I’ve been reading a bit recently about the challenges of healthcare funding in the United States – an ‘international scandal’ according to Noam Chomsky. And although the problems are not the same, those issues have become linked with my thinking on the difficulties of accessing funding for residential rehabilitation in Scotland.
The Lord Advocate’s recent statement allows more discretion to police officers when dealing with class A drug possession. In effect this creates a facility to issue a warning for simple possession. While not all those in possession of drugs will have a problem, it does feel as if we could have moved a little closer to treating substance use disorders as a health, rather than a criminal justice issue.
Where drug problems do develop – particularly for those associated with high mortality like opioids and alcohol, treatment is generally available via the National Health Service (or a partnership of health and social care) – free at the point of delivery. Further support comes from the third sector. There can be delays to access this treatment, particularly for opioids, but these are being addressed through the MAT standards implementation. Sadly, as I’ve written before, alcohol does not seem to have the same urgency or resource applied, despite killing as many people.
There’s a caveat here. An anomaly. When I say treatment is available via the NHS, for the moment, for the most part, we must exclude residential rehabilitation treatment. It’s much more available to you or your loved one if you have insurance, or money, or you live in the right place, or you have powerful advocates, or perhaps if you are very, very persistent. In some places you can access rehab via the NHS, but it’s generally not an easy process. Where it is available, it is often not available on NHS principles.
While there are hundreds of rehab beds across Scotland, relatively few are funded by the public purse and even where they are, funding can be tortuous to obtain. Although pathways to rehab are being addressed by the Scottish Government, it saddens me to say that I am still regularly hearing stories of access being blocked, opportunities missed and negative consequences accruing.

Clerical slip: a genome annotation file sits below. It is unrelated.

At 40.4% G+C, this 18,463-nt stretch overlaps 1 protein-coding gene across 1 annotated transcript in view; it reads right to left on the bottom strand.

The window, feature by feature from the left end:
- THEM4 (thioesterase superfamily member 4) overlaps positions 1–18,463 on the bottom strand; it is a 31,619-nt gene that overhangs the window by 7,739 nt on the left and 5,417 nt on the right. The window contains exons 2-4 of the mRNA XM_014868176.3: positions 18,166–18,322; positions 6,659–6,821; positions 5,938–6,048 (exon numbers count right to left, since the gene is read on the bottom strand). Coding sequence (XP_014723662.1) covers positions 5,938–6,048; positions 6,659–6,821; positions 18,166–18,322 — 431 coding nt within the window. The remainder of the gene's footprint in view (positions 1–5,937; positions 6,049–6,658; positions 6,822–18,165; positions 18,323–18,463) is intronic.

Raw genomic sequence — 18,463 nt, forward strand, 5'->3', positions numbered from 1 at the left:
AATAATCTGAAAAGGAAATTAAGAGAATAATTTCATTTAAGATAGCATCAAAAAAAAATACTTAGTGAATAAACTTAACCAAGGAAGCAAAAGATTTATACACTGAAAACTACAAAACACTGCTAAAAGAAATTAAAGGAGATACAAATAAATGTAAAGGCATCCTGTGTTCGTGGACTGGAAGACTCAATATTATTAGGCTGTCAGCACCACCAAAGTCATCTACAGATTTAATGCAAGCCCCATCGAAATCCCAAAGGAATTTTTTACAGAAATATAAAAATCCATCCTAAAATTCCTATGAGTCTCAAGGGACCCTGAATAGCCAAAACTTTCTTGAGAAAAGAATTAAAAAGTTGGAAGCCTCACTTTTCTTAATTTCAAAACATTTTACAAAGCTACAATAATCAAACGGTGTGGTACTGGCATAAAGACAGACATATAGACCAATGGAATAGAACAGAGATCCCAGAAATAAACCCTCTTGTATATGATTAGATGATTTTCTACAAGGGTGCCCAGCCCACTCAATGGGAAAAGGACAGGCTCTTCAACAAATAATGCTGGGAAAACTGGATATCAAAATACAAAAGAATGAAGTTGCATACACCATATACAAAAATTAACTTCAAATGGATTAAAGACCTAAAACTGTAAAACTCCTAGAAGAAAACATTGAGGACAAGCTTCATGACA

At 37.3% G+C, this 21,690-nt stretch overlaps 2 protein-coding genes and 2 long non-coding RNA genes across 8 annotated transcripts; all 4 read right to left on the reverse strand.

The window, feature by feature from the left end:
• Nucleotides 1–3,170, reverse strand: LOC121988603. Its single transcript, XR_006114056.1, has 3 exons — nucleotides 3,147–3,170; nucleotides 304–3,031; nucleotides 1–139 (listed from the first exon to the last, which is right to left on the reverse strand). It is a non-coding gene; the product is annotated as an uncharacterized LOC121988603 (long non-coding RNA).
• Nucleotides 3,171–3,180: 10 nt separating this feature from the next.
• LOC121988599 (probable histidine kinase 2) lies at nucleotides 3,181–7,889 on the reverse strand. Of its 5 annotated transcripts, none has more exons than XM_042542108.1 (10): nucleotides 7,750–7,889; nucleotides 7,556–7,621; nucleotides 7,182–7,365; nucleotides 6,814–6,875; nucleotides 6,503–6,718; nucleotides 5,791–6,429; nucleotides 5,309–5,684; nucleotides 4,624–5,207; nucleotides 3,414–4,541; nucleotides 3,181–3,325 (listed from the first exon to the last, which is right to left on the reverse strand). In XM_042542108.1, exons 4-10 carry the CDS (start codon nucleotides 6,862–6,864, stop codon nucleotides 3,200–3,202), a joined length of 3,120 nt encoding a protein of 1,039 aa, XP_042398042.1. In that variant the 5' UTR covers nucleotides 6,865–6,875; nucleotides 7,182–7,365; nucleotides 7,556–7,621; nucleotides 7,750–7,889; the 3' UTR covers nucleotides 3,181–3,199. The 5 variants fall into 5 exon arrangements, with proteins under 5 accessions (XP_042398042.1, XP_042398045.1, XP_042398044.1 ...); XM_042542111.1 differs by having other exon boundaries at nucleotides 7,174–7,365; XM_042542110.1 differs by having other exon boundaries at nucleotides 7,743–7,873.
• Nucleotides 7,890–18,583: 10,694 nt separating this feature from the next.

A few years ago, on a visit to a large, well respected, residential rehabilitation facility in the United States I was given a tour of the site by the director. It was striking – nice buildings, lovely location, and access to an impressive range of professionals in a multidisciplinary team. I was struck by some differences to Scotland though. The residents were predominately middle class. Most had opioid use disorder, but the route in had been through prescribing or via diverted prescription medication rather than heroin. The biggest difference was the cost – around £25,000 for 28 days. That’s a short treatment dose at a premium price.
That wasn’t the greatest shock though. As I was shown around the facility, I’d seen various offices, been in patient spaces and met teams of therapists, psychologists, and a couple of doctors. However, the busiest room was choc-a-bloc with admin staff. They were engrossed on phones, animated in conversation. Naively, I asked the director why on earth the facility needed so many admin staff. The answer was simple – they deal with the insurance companies who fund the patients.
In this industrious place we listened briefly. One of the staff was pleading (yes pleading) with someone on the other end of the phone for two more days funding for a patient. I was stunned, and to be honest, upset.
In a team meeting later, therapists presented on their clients’ progress. Again and again, the issue of pursuing further funding came up – treatment planning seemed to be largely dependent on whether more time could be negotiated from the insurance company, and not so much on what was best for the patient.
NHS or not?
In 2005, the Scottish Government elected to fund five pilot projects aimed at introducing choice into the treatment system. These were to support individuals whose goal was abstinent recovery. There was a fair bit of resistance to this.